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Am J Obstet Gynecol. 2000 Dec;183(6):1512-9.

Differential alterations in responsiveness in particulate and soluble guanylate cyclases in pregnant guinea pig myometrium.

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1
Department of Obstetrics, Gynecology and Reproductive Sciences, University of Maryland School of Medicine, Baltimore 21201-1559, USA.

Abstract

OBJECTIVE:

The mechanism underlying myometrial quiescence during pregnancy is unknown. Our group has previously shown that during pregnancy myometrial cyclic guanosine monophosphate content rises to several hundred times the nonpregnant levels, only to abruptly decline days before the onset of labor. Cyclic guanosine monophosphate plays an integral role in the relaxation of smooth muscle. The aim of this investigation was therefore to determine the effects of pregnancy on both soluble and particulate guanylate cyclase enzymatic activities and messenger ribonucleic acid expressions.

STUDY DESIGN:

Myometrium was obtained from randomly cycling adult nonpregnant guinea pigs and near-term (50-60 days' gestation) pregnant guinea pigs of similar chronologic age. Subcellular fractions were prepared by differential ultracentrifugation. Guanylate cyclase activity was determined by the conversion of guanosine triphosphate to cyclic guanosine monophosphate under basal or stimulated conditions in either the soluble guanylate cyclase or particulate guanylate cyclase fraction. A nitric oxide donor, S-nitroso- N-penacillamine, was used to activate soluble guanylate cyclase (n = 10 animals in each group). Several natriuretic peptides (atrial natriuretic peptide, brain natriuretic peptide, and C-type natriuretic peptide) and uroguanylin were used to stimulate the different particulate guanylate cyclase isoforms guanylate cyclase A, guanylate cyclase B, and guanylate cyclase C, respectively, in pregnant (n = 8) and nonpregnant (n = 6) animals. Cyclic guanosine monophosphate content was measured by radioimmunoassay, and enzymatic activity was expressed as picomoles of cyclic guanosine monophosphate per milligram of protein per minute. Total guanylate cyclase represented the sum of soluble guanylate cyclase and particulate guanylate cyclase activities for a tissue. To investigate whether the observed changes in guanylate cyclase activity were paralleled by changes in receptor expression, messenger ribonucleic acid levels of the genes for guanylate cyclase A and guanylate cyclase B isoforms were quantified by ribonuclease protection assay (n = 5 animals in each group).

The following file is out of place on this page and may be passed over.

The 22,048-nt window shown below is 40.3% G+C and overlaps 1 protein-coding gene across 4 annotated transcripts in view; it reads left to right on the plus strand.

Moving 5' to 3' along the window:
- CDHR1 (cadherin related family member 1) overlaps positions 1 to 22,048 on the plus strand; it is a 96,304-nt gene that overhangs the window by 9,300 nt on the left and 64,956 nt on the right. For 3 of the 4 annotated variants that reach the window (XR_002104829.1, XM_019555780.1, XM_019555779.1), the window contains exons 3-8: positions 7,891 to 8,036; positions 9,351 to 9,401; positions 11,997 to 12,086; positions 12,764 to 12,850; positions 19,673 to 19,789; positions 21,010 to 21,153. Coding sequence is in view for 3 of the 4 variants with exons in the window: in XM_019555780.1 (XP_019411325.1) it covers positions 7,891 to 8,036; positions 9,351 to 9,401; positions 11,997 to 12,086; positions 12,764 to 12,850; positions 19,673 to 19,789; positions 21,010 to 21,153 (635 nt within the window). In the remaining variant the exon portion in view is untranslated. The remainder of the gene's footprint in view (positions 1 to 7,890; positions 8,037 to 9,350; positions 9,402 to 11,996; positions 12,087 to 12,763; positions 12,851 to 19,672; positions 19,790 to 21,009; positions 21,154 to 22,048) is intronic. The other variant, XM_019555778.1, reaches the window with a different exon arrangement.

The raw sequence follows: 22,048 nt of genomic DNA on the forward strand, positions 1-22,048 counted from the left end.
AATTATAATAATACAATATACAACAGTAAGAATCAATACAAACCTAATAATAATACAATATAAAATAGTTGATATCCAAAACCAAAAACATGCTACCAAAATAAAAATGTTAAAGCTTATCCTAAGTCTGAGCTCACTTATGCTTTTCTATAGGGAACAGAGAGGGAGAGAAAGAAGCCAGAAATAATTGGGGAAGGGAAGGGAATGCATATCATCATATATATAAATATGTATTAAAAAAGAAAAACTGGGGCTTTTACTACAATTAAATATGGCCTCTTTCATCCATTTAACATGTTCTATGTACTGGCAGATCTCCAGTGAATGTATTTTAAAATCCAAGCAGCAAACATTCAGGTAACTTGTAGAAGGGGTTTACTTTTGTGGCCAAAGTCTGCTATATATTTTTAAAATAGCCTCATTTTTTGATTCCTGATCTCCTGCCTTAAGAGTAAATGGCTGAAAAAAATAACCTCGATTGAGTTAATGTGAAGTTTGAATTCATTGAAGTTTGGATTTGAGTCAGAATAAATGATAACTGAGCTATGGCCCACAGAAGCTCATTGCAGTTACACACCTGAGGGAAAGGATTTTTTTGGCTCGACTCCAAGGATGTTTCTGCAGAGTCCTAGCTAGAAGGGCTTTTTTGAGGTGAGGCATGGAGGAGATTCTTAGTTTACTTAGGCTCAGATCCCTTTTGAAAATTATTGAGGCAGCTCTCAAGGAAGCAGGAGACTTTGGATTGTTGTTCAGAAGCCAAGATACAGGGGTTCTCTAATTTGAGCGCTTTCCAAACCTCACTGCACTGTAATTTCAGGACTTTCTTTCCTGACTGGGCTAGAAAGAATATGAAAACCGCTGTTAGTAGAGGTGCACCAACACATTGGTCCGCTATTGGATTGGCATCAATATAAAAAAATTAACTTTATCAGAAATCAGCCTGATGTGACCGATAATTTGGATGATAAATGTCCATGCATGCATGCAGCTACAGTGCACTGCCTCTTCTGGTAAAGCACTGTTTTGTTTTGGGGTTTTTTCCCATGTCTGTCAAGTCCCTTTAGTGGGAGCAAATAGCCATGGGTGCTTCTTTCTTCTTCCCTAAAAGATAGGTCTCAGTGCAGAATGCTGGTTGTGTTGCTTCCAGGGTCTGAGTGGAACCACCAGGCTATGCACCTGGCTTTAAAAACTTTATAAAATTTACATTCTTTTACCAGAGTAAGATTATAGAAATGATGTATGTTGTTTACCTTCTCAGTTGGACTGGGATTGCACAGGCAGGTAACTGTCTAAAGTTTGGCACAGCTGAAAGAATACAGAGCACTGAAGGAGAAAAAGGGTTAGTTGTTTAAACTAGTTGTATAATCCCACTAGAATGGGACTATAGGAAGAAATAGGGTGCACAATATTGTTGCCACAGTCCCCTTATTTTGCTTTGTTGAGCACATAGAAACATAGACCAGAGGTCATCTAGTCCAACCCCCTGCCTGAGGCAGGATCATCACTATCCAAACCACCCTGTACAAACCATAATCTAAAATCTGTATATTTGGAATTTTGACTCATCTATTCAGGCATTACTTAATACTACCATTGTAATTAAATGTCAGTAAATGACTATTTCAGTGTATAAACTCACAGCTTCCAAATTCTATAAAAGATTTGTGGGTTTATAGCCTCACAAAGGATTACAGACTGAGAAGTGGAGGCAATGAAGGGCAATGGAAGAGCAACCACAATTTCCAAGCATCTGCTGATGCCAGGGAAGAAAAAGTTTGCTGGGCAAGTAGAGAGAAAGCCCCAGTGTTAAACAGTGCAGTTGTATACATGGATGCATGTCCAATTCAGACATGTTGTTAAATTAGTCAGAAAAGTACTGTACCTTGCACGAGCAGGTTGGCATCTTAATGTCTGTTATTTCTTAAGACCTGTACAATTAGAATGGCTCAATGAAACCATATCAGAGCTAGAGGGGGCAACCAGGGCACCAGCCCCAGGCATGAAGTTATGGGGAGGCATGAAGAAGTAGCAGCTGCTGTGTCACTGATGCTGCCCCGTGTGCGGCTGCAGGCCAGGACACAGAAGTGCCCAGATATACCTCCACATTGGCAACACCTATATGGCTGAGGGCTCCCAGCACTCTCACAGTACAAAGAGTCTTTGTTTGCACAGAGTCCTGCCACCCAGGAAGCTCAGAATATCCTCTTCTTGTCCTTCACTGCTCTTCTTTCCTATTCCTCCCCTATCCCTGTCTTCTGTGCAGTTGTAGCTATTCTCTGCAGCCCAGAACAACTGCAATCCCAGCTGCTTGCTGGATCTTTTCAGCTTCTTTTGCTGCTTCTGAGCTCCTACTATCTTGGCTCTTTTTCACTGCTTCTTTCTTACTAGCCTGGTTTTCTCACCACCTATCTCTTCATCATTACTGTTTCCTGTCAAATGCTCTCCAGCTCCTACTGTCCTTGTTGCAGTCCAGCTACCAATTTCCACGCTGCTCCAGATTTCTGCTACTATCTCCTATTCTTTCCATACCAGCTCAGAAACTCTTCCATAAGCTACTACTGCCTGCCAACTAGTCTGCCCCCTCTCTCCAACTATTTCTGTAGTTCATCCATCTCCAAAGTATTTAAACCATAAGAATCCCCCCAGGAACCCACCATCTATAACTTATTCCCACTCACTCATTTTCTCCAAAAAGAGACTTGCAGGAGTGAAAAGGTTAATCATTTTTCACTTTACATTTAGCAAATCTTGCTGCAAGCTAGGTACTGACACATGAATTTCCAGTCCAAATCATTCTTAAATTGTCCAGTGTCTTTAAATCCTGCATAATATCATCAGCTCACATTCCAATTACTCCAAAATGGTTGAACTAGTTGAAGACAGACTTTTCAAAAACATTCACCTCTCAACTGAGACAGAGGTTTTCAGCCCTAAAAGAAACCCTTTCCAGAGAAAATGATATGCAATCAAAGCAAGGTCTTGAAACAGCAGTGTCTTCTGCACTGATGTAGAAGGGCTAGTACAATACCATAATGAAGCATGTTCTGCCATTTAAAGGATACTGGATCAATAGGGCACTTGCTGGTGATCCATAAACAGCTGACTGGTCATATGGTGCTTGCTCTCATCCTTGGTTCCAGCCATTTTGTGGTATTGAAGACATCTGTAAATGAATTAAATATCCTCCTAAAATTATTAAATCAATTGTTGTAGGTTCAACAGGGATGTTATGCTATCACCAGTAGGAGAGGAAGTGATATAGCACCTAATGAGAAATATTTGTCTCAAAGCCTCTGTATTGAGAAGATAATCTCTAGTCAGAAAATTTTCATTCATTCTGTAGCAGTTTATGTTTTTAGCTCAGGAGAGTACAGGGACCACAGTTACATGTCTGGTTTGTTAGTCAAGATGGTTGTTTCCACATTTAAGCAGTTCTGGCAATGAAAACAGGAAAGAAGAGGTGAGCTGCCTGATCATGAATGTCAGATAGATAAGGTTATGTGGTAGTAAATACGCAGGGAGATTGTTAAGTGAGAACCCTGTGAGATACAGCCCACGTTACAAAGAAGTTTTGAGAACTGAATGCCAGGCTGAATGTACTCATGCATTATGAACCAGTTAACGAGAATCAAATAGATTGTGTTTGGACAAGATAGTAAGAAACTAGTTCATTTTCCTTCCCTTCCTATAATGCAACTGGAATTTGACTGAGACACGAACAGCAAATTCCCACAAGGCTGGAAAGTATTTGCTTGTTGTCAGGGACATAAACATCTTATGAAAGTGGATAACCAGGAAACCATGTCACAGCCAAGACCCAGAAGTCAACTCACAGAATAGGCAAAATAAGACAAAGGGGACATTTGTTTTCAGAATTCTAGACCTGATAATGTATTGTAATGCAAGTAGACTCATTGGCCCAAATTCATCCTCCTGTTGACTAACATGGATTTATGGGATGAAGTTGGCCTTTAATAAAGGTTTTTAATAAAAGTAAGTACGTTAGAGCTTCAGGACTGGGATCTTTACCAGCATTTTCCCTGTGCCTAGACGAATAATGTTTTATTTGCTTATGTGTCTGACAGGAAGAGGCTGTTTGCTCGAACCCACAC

RESULTS:

Under basal conditions particulate guanylate cyclase represented 78% (nonpregnant state) to 88% (during pregnancy) of the total guanylate cyclase activity in the guinea pig myometrium. Pregnancy further reduced myometrial soluble guanylate cyclase (both basal and stimulated by nitric oxide) relative to the nonpregnant state. Pregnancy selectively increased atrial natriuretic peptide-stimulated particulate guanylate cyclase activity (attributed to guanylate cyclase A), although it did not change basal myometrial particulate guanylate cyclase activity in general. Guanylate cyclase B (particulate guanylate cyclase stimulated by C-type natriuretic peptide) and guanylate cyclase C (particulate guanylate cyclase stimulated by uroguanylin) activities were unaltered by pregnancy. The selective increase in responsiveness of particulate guanylate cyclase to atrial natriuretic peptide during pregnancy was not paralleled by an increased in level of messenger ribonucleic acid for the gene for guanylate cyclase A.

CONCLUSION:

Pregnancy reduced the in vitro responsiveness of the myometrial soluble guanylate cyclase to nitric oxide while increasing the responsiveness of the particulate isoform to atrial natriuretic peptide and brain natriuretic peptide through a mechanism independent of any change in receptor expression.

PMID:
11120520
DOI:
10.1067/mob.2000.107462
[Indexed for MEDLINE]
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